Two nights, and two generations of Estuarine geezers known for their pop-reggae hits and services to the trilby trade. If a comparison between Suggs and Olly Murs feels a little crowbarred, there's more to it than you might expect. But more of that later.
A dead cat and a dead dad are the twin catalysts driving Graham McPherson's autobiographical one- man show, which takes the Madness singer's 50th birthday as its starting point and zigzags back and forth through a life in which becoming a pop star at 18 and a retired one at 27 is only a small part.
Strolling the stage like a music-hall MC, Suggs is an effortlessly engaging raconteur, using self-consciously fogeyish humour (he speaks of “The YouTubes”) and unafraid of kaboom-tish asides, his story is as funny and occasionally moving as Madness at their best.
We hear about his family background: a mum who was a jazz singer in Manchester, Liverpool and Soho working in clubs run my mobsters, a dad he never knew who was a heroin addict. We hear about his childhood, including a spell in Haverfordwest which, when he returned to London, earned him the epithet “flea-bitten Jock-Welsh bastard”, and the schooldays (sample punchline, “ ... me and the other four-thirds of the maths class”) which inspired “Baggy Trousers”. We hear about his misspent youth, running the gauntlet of London's teenage tribes and football hooligans, hanging out with the punks at the Roxy and covering Clerkenwell in self-aggrandising graffiti. And we hear about his first job as a butcher's boy, affording him the pretext to deliver an innuendo about “delivering meat to the nuns” and the line, “fat is impervious to cold water: that's why ducks wear it”.
But it's the behind-the-scenes tales of the Madness years which are the most interesting, from sparking a Teddy Boy riot during an early gig in a florist's, through the fateful meeting with The Specials at the Hope & Anchor and the subsequent chaos of the 2 Tone tour, to a priceless anecdote about Madness hiring authentic police uniforms for a video shoot, hearing that The Clash were rehearsing nearby and deciding to make a pretend drugs raid on the studio. Cue much slamming of doors, flushing of toilets, and Strummer and Jones not speaking to Madness for years.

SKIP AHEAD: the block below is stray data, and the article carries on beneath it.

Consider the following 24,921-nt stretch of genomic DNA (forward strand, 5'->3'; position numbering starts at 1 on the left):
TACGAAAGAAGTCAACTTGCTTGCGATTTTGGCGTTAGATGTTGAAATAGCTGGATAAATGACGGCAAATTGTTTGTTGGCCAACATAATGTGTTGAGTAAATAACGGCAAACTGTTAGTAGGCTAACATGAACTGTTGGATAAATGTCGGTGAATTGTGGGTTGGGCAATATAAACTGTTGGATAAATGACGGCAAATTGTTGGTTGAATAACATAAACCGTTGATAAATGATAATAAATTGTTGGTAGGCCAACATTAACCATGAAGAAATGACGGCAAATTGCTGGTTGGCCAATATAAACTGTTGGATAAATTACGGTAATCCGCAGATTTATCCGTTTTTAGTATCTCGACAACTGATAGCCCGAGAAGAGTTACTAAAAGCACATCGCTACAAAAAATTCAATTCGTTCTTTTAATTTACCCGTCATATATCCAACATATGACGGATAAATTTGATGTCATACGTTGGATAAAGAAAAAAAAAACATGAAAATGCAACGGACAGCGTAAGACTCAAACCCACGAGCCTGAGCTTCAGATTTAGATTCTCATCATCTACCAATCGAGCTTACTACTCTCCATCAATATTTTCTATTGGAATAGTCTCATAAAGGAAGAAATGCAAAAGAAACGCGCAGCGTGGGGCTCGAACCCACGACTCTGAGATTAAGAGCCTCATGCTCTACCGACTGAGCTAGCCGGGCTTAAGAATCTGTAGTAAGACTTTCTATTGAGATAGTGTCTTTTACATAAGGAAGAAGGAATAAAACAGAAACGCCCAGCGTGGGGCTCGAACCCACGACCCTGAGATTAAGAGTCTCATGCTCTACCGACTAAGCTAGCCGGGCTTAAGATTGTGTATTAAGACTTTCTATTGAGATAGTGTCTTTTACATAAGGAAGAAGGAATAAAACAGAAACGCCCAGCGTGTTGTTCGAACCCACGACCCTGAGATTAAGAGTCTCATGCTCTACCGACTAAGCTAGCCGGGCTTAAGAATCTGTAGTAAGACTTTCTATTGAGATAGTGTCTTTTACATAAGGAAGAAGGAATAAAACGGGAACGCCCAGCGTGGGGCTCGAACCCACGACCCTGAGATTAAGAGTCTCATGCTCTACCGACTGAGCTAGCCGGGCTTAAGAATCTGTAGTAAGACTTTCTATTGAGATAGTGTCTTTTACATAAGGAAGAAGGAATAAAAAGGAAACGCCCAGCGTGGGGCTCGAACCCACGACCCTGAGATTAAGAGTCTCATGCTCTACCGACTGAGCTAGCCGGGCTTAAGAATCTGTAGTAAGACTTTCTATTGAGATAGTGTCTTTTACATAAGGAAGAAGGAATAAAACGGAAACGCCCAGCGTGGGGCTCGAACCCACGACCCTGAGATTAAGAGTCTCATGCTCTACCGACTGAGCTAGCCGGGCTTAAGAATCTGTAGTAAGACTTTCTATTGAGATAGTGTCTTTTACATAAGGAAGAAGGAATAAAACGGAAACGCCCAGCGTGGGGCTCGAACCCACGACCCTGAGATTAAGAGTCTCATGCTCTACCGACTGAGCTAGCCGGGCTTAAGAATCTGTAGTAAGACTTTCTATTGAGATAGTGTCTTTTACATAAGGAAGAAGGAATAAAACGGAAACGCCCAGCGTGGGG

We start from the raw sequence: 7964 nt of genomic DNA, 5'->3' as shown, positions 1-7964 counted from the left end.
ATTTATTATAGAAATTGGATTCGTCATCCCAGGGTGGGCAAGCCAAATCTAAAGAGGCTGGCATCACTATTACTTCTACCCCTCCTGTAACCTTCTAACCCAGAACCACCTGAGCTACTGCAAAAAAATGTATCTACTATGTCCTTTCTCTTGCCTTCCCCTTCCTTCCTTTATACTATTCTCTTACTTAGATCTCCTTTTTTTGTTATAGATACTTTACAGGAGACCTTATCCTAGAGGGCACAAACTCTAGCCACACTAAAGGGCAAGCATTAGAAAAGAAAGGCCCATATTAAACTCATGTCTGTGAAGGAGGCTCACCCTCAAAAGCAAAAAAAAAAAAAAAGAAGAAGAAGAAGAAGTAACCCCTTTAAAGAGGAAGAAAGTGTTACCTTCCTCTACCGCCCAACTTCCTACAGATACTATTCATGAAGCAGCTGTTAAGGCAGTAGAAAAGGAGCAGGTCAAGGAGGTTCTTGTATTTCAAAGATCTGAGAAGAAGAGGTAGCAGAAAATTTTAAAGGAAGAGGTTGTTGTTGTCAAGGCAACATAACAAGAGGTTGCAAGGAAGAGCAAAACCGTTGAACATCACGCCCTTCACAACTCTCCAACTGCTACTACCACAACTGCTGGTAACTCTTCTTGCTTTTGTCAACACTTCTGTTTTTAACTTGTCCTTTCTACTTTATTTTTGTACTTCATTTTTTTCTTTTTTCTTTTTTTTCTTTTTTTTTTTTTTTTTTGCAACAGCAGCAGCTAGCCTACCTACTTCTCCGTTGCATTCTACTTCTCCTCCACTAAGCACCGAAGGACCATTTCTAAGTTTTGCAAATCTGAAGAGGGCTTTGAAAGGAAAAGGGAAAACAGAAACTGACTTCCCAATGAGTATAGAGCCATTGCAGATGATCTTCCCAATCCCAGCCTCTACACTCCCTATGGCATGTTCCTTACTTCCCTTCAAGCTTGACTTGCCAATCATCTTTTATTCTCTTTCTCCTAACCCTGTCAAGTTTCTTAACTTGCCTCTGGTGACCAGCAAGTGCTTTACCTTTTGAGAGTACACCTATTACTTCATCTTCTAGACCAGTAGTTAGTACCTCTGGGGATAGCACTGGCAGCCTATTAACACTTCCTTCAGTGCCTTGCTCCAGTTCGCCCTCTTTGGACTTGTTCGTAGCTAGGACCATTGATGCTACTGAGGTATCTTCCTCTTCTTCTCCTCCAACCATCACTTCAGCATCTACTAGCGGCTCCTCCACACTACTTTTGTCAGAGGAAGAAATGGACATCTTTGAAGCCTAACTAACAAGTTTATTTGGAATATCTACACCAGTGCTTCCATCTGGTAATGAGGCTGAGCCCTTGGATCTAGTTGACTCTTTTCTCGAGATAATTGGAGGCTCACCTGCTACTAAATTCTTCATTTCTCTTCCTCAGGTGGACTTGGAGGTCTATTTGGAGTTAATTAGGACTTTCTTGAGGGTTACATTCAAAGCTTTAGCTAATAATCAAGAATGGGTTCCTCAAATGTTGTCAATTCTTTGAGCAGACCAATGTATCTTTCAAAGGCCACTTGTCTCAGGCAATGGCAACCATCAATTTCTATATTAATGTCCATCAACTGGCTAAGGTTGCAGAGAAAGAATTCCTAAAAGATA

Then there are the songs. Accompanied by a young whippersnapper on piano, he gives us Madness classics like “Shut Up” and a semi-spoken “Baggy Trousers”, plus a smattering of covers: The Kinks's “Lola”, Ian Dury's “What a Waste”, Elvis's “Jailhouse Rock” and a certain Simon and Garfunkel song which, he tells us, caused guest ToTP presenter Chris Eubank consternation when the autocue obliged him to announce: “The sensational Suggs at Six with 'Cecilia'!”
His later years – managing The Farm, hosting a BSB chat show with four viewers, becoming a DJ for Virgin Radio – are intertwined with his attempts at amateur genealogy, in which he finds that his father died in Birmingham in 1975. And, of course, the Madness reunion, including the famous Madstock earthquake of 1992, when dancers in Finsbury Park caused tremors of five on the Richter scale and the evacuation of nearby tower blocks. The moral – or, let's be honest, the excuse for a singalong finale – is that only one thing matters, and it must be love, love, love.
Funnily enough, the first video I see on the big screen, walking into the Motorpoint Arena for Olly Murs, is “A Message To You Rudy” by The Specials. Like Suggs, Murs has got where he is by trading on his likeability, from his very first X-Factor audition, singing Stevie Wonder's “Signed, Sealed, Delivered” and shuffling around with a length of hosepipe apparently sewn into his chinos.
Rising through a trapdoor which had to be widened to accommodate his jaw, wearing a shiny brown suit and shoes as white as his teeth, he tells Cardiff “It's the first night of the tour, and I can't think of a better place to be than right here in Waows.” The people of Waows laps up the flattery.
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Murs is essentially a variety act. A song-and-dance man and sometime TV presenter, he's a merely competent singer and does the kind of dancing you do in the pub to make your mates laugh, that rubber-legged sideways moonwalk, throwing in a silly walk for the kiddies and a pelvic thrust for the mums, mugging like Lee Evans all the way.
His own songs, including the one with that dreadful line “remember when that crab came up and pinched your feet” and the half-decent Rizzle Kicks collaboration “Heart Skips a Beat”, are padded out with covers. “Change Is Gonna Come” segues into “We Will Rock You”, “On My Cloud” into “I Need a Dollar”, and there's a James Brown medley including a faked collapse. He fluffs his cue at one point, and jokes, “You can't get the staff these days”.
Wholesome, clean and a bit cheeky in a U-certificate sort of way, Murs directs the entire show at “the ladies”, showing a teasing film of himself having a bath and brushing those dazzling teeth in a Superman dressing gown, and ascending an overhead walkway to announce “I haven't found the right girl – Mrs Murs could be right here tonight”. He's cheesier than a pizza, and the archetypal representative of his birthplace: The Olly Way Is Essex.
Suddenly, the review starts to write itself, as he too covers “It Must Be Love”, making exactly the same “Bless the bees and the birds ... especially the birds!” gag his more illustrious elder had made the previous night, then breaking into “One Step Beyond” complete with the “nutty dance”, underneath a 2 Tone-style chequered tour poster. He's equal parts pseudo-Suggs and tribute David Essex, and the Waowsh have a wow of a time. But what stories will Olly Murs have to tell when he's 50?
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